Recent action from the publishing world in the e-book marketplace has re-ignited interest and sparked many questions from librarians, publishers, vendors, and readers. Two ALA member task forces — the presidential task force on Equitable Access to Electronic Content (EQUACC) and the E-book Task Force — were recently created to address these complex and evolving issues. EQUACC met this week in Washington, D.C., to provide ALA with guidance and recommendations for a coordinated ALA response to the challenging issues.
In light of recent publisher changes affecting libraries’ ability to provide e-books to the public (e.g., restricting lending of e-books to a limited number of circulations) and the refusal of some publishers to sell e-content to libraries entirely, the task force will:
- Work to establish meetings between ALA leadership and publisher and author associations to discuss model lending and purchase options for libraries.
- Establish mechanisms for interactive and ongoing communication for ALA members to voice concerns and pose questions to ALA leadership.
- Establish communication and solicit input with other ALA member divisions and units, including the Office for Intellectual Freedom.
In addition to the above, the task force recommends that ALA pursue the following:
- Conduct an environmental scan to understand the current landscape and project future scenarios.
- Work with appropriate partners within and outside of ALA to improve access to electronic information for all, with a particular focus on people with disabilities.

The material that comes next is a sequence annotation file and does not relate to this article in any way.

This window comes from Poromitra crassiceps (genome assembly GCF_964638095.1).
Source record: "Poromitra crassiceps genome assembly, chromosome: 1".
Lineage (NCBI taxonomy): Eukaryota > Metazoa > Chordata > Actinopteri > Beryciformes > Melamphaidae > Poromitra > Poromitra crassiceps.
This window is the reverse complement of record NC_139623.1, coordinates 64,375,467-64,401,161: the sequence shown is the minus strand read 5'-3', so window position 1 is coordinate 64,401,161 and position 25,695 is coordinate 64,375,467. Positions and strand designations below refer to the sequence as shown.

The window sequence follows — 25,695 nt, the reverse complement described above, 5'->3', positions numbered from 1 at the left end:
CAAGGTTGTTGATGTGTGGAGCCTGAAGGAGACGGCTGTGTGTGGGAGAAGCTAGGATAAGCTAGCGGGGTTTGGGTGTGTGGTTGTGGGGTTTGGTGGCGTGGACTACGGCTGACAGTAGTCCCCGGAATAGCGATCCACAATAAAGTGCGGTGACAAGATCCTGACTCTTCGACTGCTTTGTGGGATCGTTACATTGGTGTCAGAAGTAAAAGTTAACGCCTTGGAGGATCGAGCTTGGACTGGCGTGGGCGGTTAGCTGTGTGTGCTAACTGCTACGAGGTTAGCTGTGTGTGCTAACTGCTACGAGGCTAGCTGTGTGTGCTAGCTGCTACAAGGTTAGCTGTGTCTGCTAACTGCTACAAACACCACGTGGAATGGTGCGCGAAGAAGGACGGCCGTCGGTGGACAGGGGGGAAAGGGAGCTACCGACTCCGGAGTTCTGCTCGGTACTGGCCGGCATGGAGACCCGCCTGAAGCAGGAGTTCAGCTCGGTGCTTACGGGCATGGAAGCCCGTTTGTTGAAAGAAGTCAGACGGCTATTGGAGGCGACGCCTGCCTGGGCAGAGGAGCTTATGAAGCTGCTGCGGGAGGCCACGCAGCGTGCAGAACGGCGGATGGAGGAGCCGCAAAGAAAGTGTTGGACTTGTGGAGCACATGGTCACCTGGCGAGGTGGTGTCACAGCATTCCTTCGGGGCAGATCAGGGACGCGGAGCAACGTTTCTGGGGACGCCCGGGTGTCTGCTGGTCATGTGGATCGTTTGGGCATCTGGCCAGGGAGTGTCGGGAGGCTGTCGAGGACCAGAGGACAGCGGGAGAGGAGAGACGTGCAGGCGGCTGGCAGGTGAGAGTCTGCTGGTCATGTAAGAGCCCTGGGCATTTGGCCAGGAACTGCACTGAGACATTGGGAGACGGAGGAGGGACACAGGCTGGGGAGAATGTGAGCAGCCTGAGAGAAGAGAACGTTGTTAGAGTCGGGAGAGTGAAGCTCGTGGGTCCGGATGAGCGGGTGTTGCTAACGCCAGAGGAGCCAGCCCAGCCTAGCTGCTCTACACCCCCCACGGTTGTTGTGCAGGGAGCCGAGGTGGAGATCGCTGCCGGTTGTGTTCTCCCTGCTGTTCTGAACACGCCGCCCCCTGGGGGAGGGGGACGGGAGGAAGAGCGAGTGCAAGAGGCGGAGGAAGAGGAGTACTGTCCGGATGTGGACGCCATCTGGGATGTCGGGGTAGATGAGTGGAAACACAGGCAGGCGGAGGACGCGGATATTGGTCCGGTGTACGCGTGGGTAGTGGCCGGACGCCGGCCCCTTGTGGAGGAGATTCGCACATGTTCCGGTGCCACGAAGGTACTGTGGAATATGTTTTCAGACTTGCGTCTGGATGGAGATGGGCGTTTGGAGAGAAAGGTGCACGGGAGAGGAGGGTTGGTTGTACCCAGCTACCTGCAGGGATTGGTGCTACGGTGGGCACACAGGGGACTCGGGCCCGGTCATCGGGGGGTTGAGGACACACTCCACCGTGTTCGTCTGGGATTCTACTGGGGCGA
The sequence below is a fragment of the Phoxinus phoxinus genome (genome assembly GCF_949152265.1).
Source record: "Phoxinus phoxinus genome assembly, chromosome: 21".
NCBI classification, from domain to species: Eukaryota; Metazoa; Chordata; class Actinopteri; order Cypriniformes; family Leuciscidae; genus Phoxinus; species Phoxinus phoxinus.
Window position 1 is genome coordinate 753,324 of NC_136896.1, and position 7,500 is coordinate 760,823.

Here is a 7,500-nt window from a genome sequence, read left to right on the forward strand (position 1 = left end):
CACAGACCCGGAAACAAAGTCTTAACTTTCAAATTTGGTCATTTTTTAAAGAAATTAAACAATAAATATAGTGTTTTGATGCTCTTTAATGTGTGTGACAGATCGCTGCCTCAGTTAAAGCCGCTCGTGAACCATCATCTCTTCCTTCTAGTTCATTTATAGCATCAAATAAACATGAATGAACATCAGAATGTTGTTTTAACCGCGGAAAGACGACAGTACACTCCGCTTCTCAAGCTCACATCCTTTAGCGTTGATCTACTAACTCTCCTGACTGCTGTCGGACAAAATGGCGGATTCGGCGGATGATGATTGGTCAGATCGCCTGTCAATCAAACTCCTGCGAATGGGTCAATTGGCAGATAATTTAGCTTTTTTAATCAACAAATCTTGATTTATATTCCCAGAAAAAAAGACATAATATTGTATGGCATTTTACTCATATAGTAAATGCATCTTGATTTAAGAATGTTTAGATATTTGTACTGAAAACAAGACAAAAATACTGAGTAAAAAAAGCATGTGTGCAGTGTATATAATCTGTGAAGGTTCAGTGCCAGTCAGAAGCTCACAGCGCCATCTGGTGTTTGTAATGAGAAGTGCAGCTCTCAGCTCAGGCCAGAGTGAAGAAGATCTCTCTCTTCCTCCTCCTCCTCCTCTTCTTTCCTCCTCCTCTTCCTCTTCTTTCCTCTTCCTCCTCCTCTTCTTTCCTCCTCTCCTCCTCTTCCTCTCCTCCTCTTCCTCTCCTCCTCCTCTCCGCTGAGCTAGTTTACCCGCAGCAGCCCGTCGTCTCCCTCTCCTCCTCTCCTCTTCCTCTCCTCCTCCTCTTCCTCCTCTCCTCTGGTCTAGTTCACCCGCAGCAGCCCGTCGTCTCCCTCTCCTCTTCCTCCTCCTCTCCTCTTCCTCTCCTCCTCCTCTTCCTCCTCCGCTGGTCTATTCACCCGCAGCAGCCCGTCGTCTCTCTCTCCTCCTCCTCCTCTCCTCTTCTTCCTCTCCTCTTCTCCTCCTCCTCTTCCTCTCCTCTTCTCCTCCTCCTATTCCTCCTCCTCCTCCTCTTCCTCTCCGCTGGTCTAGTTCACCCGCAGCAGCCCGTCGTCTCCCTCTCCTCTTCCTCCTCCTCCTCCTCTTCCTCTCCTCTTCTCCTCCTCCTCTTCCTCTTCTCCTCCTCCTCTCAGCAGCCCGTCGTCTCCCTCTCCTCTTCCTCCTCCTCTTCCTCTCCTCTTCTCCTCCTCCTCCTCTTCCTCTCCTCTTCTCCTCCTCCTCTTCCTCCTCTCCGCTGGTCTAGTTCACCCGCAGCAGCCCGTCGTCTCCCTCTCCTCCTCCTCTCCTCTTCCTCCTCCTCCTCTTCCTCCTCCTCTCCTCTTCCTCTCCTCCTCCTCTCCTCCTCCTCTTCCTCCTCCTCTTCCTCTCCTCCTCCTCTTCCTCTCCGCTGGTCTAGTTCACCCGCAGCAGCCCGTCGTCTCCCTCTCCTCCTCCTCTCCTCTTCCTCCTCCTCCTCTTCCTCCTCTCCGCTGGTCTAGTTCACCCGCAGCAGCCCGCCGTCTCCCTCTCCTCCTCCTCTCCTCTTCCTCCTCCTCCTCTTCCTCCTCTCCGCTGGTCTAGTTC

- Identify and support new and emerging model projects for delivering e-content to the public.
- Develop a national public relations and education campaign highlighting the importance of libraries as essential access points for electronic content.
ALA members and the public can communicate with ALA on these issues through a new website dedicated to the challenges and potential solutions in libraries for improved access to electronic content. This site will be live within 10 days, and the URL to be announced at launch. These efforts reflect on libraries’ long-standing principles on equitable access to information, reader privacy, intellectual freedom, and the lawful right of libraries to purchase and lend materials to the public.
ALA calls upon all stakeholders to join us in crafting 21st century solutions that will ensure equitable access to information for all.